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Wednesday, June 11, 2014

11/06/14: Captains of Australian aquaculture tell it as they see it

Australia’s best aquaculture researchers and industry leaders are being showcased at the World Aquaculture Conference in Adelaide this week. Five of Australia’s top aquaculture captains came together to present how they see aquaculture in Australia at present, and the challenges fish farming will face in the future.

Peter Dundas Smith, Chair of the session and of the Seafood Cooperative Research Centre, opened proceedings stating that “Australian aquaculture has increased eight fold in production and value over the last quarter of a century. This has been driven by research and development, successes and failures, and above all, persistence and patience by some industry leaders”.

Five captains of industry were on hand to give an insight into how this impressive growth has been achieved and how it can benefit Australian aquaculture.

Professor Mehdi Doroudi, Executive Director of Fisheries and Aquaculture at the South Australian Department of Primary Industries and Regions, highlighted the importance of maintaining and supporting the industry’s growth, given aquaculture’s significant and positive impact on regional economies and communities. In South Australia, for example, 81% of the industry’s regional workforce is employed in Eyre Peninsula alone.

Frances Bender, Director of the Huon Aquaculture Group said “The Australian aquaculture industry is well placed to accept the challenge of contributing to feeding 9 billion people. Our industry may be small in global terms, but our ability to innovate positions us at the forefront of future aquaculture developments.”

Dr Nigel Preston, Acting Flagship Director CSIRO Food Futures Flagship says Australia has successfully combined game-changing research with high performing aquaculture sectors.

Looking to the future, this will help us unlock the huge potential for sustainable expansion of the Australian aquaculture industry.  He outlined how aquaculture research has helped create some of the major aquaculture industries in Australia and helped underpin most of the rest.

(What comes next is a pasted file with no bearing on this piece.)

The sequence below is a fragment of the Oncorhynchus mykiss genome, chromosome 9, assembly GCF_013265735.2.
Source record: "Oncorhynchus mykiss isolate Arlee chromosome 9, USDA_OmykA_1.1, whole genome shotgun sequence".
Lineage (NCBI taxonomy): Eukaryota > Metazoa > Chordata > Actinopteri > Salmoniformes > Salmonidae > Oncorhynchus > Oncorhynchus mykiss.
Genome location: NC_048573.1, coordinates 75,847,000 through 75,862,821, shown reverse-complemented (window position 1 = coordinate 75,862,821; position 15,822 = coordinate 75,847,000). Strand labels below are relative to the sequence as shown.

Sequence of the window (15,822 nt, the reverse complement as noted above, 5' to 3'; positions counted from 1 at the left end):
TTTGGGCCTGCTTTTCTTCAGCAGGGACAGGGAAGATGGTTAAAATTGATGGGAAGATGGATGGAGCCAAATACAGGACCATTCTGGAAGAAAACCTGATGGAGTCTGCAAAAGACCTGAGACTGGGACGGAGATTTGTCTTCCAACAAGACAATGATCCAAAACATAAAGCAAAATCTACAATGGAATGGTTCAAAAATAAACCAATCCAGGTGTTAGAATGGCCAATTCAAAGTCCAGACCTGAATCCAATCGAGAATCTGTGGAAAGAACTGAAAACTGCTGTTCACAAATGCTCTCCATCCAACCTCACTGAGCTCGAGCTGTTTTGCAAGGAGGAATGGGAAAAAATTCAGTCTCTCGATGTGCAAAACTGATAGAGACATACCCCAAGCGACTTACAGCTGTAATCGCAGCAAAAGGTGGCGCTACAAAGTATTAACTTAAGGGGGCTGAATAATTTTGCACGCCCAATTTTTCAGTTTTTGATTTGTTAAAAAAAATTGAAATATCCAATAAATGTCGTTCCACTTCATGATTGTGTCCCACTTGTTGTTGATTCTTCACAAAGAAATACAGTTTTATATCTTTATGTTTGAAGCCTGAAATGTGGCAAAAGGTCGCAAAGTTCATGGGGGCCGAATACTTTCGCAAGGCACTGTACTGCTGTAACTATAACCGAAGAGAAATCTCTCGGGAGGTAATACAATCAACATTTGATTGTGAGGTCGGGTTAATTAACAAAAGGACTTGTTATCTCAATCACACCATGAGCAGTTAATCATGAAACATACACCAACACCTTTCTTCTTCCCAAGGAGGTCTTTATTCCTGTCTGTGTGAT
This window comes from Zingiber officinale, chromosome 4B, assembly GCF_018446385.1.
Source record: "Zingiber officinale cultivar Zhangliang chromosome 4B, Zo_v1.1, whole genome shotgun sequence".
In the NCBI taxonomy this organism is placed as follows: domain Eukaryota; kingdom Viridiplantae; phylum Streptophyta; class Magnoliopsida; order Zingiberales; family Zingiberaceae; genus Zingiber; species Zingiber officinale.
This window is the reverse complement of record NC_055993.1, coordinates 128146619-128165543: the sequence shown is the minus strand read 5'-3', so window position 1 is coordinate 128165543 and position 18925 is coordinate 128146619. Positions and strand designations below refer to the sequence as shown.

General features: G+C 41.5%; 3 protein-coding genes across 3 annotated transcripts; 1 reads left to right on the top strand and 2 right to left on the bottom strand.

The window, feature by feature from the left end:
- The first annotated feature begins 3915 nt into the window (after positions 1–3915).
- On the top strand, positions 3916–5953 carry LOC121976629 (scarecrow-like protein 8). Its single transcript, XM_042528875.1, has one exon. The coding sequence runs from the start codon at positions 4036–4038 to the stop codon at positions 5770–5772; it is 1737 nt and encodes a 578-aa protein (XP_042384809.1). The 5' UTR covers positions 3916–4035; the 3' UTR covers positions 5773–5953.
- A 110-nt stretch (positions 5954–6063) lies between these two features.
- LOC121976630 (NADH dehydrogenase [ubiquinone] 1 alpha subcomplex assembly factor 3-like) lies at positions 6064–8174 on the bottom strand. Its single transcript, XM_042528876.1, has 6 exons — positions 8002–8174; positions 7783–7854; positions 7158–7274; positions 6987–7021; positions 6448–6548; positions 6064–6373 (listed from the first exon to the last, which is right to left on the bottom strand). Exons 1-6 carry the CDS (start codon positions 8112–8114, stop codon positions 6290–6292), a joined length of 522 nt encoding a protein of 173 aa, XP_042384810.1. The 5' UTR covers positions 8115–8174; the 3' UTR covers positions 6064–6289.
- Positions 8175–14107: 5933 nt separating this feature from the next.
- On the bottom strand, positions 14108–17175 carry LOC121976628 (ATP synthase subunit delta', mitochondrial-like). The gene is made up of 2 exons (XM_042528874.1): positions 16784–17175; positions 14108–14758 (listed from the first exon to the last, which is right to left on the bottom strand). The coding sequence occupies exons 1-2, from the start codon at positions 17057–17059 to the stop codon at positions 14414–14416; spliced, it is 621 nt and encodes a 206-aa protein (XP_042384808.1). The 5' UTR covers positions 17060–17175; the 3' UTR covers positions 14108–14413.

Dr Geoff Allan, Executive Director, Fisheries New South Wales agreed, highlighting that “the focus of research has shifted from researcher-led projects, usually based on developing hatchery and husbandry technology for individual species, to larger programs usually involving partnerships between researchers and industry.” 

“While this evolution was gradual and reflected the growing global knowledge base for fish farming, the aquaculture industry action plan in 2000 can be seen as a turning point when industry more clearly articulated a set of developmental priorities and worked more closely with researchers. 

"R&D for aquaculture in Australia has progressed to become a series of collaborative research partnerships between industry and research agencies.  This positive development has contributed to better outcomes.  Further advances in improving effectiveness of the research investment are needed to meet increasing demand for aquaculture products”, said Dr Allan.

Dr Craig Foster, Chief Executive Officer of Cleanseas Tuna, has seen a few things. Having been closely involved with many species but in particular Yellowtail Kingfish, Mulloway and both the propagation and ranching of Southern Bluefin Tuna.

He led participants on a journey, of ups and downs, twists and turns to establish a new species. He outlined the three key risks for companies are people, entering new regions and developing new species.

Dr Craig Foster’s advice for companies thinking of venturing into new territory is simple “before proceeding, consider how to reduce risks in your business when growing a new species.”

 The Aquaculturists
This blog is maintained by The Aquaculturists staff and is supported by the magazine International Aquafeed which is published by Perendale Publishers Ltd.

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